Veteran embodies Article III of the Code of Conduct

| May 3, 2021

Article III

If I am captured I will continue to resist by all means available. I will make every effort to escape and aid others to escape.

All veterans can attest to the power of our programming and indoctrination. Sometimes it’s little things, like years and decades past basic training we can’t put on a belt without straightening it with the seam of the zipper. Sometimes it’s bigger things like rote memorization of the Code of Conduct, part of which is listed above.

Poetrooper sends in a story of one elderly vet who is refusing to stay captured. Sadly his “enemy” isn’t a hostile foreign force, but a memory care facility whose care he’s been entrusted to. You see, this fella and his lady are suffering from the insidious and heartbreaking dementia and Alzheimer’s. While he might forget many things, his military training he has not forgotten.

Fox News reports;

A Tennessee assisted living facility faces hefty fines after two residents escaped in March thanks to some military training, according to reports.

Elmcroft Senior Living in Lebanon must pay $2,000 for failing to provide daily awareness for the whereabouts of two residents who briefly escaped from the secure memory unit on March 2.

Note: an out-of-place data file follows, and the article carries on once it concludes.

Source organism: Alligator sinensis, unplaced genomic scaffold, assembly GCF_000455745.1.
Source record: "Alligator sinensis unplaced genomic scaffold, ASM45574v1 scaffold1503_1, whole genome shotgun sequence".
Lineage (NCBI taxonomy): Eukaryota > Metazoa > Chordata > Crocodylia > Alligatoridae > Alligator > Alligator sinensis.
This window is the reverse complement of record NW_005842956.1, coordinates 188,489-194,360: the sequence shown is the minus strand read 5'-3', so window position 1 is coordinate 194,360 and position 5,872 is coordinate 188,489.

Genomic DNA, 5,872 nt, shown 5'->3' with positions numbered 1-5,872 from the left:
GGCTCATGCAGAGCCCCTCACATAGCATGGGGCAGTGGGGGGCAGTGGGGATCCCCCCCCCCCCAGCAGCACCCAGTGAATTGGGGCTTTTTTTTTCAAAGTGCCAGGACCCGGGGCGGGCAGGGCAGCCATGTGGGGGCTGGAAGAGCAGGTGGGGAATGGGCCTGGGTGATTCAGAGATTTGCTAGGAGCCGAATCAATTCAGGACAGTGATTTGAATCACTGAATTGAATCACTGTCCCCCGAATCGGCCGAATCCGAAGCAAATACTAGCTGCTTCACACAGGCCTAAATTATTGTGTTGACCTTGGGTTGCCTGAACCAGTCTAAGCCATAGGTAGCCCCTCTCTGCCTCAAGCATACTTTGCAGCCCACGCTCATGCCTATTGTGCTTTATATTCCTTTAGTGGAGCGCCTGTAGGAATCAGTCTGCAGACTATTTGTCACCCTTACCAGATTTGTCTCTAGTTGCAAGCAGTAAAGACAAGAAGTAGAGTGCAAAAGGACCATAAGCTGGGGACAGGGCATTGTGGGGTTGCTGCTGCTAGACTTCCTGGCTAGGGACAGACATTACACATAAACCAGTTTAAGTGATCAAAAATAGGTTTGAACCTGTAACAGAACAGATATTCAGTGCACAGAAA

The couple, a husband and wife team who remain unnamed in public records, suffers from dementia and Alzheimer’s disease, but they had their wits about them as the husband used his military training with Morse code to figure out the facility’s electric lock code, the Tennessean reported.

The husband would listen as staff punched the code in, and he was able to figure out the pattern. He made a break for it with his wife, managing just 30 minutes of freedom before a stranger found the couple wandering two blocks from the facility.

Staff were meant to increase their check-ins with the husband starting in February after he displayed concerning habits, such as wandering about and repeatedly seeking exits, FOX 23 reported.

He had scheduled times to walk outdoors to mitigate these habits, but it did little to deter his urge to escape.

“The safety of our residents is the top priority at our senior living community. We are thankful both residents were returned to the community safely,” read a statement from Elmcroft. “We reported the situation to the state and their family immediately after it happened and fully cooperated with the state during its review.”

The facility changed all of its exit codes following the incident.